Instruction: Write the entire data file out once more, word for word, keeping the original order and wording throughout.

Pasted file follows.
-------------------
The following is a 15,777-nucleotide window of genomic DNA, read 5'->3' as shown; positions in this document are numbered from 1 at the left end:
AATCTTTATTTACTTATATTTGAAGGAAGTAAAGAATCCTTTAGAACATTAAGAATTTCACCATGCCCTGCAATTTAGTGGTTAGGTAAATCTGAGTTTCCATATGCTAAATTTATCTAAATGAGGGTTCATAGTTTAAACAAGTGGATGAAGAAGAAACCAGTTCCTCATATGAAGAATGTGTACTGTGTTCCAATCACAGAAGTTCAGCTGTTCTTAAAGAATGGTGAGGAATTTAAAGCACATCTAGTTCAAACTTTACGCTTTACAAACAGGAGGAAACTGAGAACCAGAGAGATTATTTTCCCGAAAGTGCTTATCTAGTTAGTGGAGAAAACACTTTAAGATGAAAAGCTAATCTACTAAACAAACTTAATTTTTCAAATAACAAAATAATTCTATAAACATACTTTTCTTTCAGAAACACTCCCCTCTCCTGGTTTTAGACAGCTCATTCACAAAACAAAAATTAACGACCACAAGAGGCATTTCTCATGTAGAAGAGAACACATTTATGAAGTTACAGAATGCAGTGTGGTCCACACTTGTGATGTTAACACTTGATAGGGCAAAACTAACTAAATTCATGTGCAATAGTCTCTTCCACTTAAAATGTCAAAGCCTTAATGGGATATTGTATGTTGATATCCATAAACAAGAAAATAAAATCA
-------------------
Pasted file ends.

The following is a 15,777-nucleotide window of genomic DNA, read 5'->3' as shown; positions in this document are numbered from 1 at the left end:
AATCTTTATTTACTTATATTTGAAGGAAGTAAAGAATCCTTTAGAACATTAAGAATTTCACCATGCCCTGCAATTTAGTGGTTAGGTAAATCTGAGTTTCCATATGCTAAATTTATCTAAATGAGGGTTCATAGTTTAAACAAGTGGATGAAGAAGAAACCAGTTCCTCATATGAAGAATGTGTACTGTGTTCCAATCACAGAAGTTCAGCTGTTCTTAAAGAATGGTGAGGAATTTAAAGCACATCTAGTTCAAACTTTACGCTTTACAAACAGGAGGAAACTGAGAACCAGAGAGATTATTTTCCCGAAAGTGCTTATCTAGTTAGTGGAGAAAACACTTTAAGATGAAAAGCTAATCTACTAAACAAACTTAATTTTTCAAATAACAAAATAATTCTATAAACATACTTTTCTTTCAGAAACACTCCCCTCTCCTGGTTTTAGACAGCTCATTCACAAAACAAAAATTAACGACCACAAGAGGCATTTCTCATGTAGAAGAGAACACATTTATGAAGTTACAGAATGCAGTGTGGTCCACACTTGTGATGTTAACACTTGATAGGGCAAAACTAACTAAATTCATGTGCAATAGTCTCTTCCACTTAAAATGTCAAAGCCTTAATGGGATATTGTATGTTGATATCCATAAACAAGAAAATAAAATCA